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This article is part three of a series of four articles describing the history of surfing. In the first part, ‘The Polynesian Islands’, read about how surfing began and was practiced in the distant past in Polynesia. In the second part, ‘The spread of surfing‘ , you read about how the sport of surfing spread from Hawaii to the other parts of the world. This article describes the transition from historic surfing to modern surfing. In our final article we will look at the formation of global ‘surf culture’.
Rebirth of surfing
Due to emerging globalization, many of the traditional customs of Hawaiian culture had disappeared by the end of the 20th century. The population of the island group was slowly but surely “westernizing”. Yet at the beginning of the 20th century there was a group of surfers who started surfing on the famous Waikiki beach.
Around the same period, Hawaii decided to put more energy into attracting tourists. The local government recognized the value of surfing and decided to make surfing an important pillar in the marketing campaigns that should boost tourism. The legendary Duke Kahanamoku, or popularly called “the Duke”, played a major role in this.
Due to the industrial revolution, surfing had developed considerably since the 1920s. On the one hand there were technological developments with which the surfboard had become modernized. On the other hand, developments in the media ensured that surfing got an ever-wider audience.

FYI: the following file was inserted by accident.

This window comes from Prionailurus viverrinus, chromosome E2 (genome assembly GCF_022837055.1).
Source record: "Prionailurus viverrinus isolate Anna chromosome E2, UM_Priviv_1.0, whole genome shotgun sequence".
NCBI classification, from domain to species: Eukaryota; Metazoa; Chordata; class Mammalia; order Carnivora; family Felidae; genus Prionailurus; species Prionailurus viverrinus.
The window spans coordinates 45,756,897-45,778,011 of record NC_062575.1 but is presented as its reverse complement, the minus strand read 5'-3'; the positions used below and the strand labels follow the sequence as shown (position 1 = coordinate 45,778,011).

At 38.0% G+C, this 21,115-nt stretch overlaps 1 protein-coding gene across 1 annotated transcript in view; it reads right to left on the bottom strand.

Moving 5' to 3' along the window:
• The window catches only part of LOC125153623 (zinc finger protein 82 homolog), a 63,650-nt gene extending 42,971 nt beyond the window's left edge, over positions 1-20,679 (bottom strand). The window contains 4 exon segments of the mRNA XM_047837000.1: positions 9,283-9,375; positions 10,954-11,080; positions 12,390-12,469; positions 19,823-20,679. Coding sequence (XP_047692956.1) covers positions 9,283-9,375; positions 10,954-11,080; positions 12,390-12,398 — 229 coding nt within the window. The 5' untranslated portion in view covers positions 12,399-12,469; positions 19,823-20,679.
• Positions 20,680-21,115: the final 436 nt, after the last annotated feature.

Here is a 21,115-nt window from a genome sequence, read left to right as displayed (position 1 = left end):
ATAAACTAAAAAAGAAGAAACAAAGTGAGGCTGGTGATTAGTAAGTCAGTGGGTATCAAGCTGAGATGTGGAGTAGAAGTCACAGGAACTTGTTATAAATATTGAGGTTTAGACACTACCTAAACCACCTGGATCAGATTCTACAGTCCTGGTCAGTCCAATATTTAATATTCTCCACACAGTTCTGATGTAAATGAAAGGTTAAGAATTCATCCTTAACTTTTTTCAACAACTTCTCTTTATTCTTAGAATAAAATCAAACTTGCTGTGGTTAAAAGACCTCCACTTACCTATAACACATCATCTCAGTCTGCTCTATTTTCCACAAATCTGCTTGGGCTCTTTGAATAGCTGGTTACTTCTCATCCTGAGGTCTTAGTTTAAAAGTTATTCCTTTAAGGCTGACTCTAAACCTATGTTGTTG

Innovations in surfing
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From the beginning of the 20th century to the present day, there have been a number of developments that have had a major impact on the modernization of surfing. Below we have highlighted three important innovations that have had a major impact on the development of surfing.
One of the most important, and perhaps also one of the most underrated, developments in surfing was the invention of the wetsuit. You can find more information about the wetsuit in our wetsuit guide . Several developments together led to the invention of the wetsuit, but once the first functioning wetsuit was on the market, then surfing suddenly transformed from a summer sport into a sport that could be practiced (almost) throughout the year.
It took a while for the fin to break through completely, but once it had, it turned out to be an outright hit. The fin provides much more stability on the surfboard. Also, the right fin makes it possible to turn corners while surfing, make a big progress! Nowadays there is at least one fun under each surfboard, but it used to be very different. The fin was invented around 1930, but it was avoided for years by surfers, because they feared it would be too dangerous.
In the late 1960s, the development of the short board began. This completely changed the style of surfing. Surfing evolved from the graceful but rather slow long boarding style, to fast and more aggressive short boarding. The short board revolution came about on Australia’s Pacific coast. Until then, Australian surfers had been mainly concerned with copying the surf styles and culture of Americans, and they were ready for something new, their own characteristic. A group of influential surfers around Nat Young decided to surf shorter boards, the shortboard revolution was born!
4. Surf Forecasting
In the past, prayers were the only way to hope for good waves. During this the era of forecasts, a van was loaded with surfboards on Saturday morning, driving along the coast in the hope that there would be good waves somewhere. Thanks to the arrival of the forecasts, we can plan exactly where, when and with what material we take too the water.
In the last article in this series we will be looking at the role of surf culture in the 80’s and how surfing transformed into the global phenomenon we know today.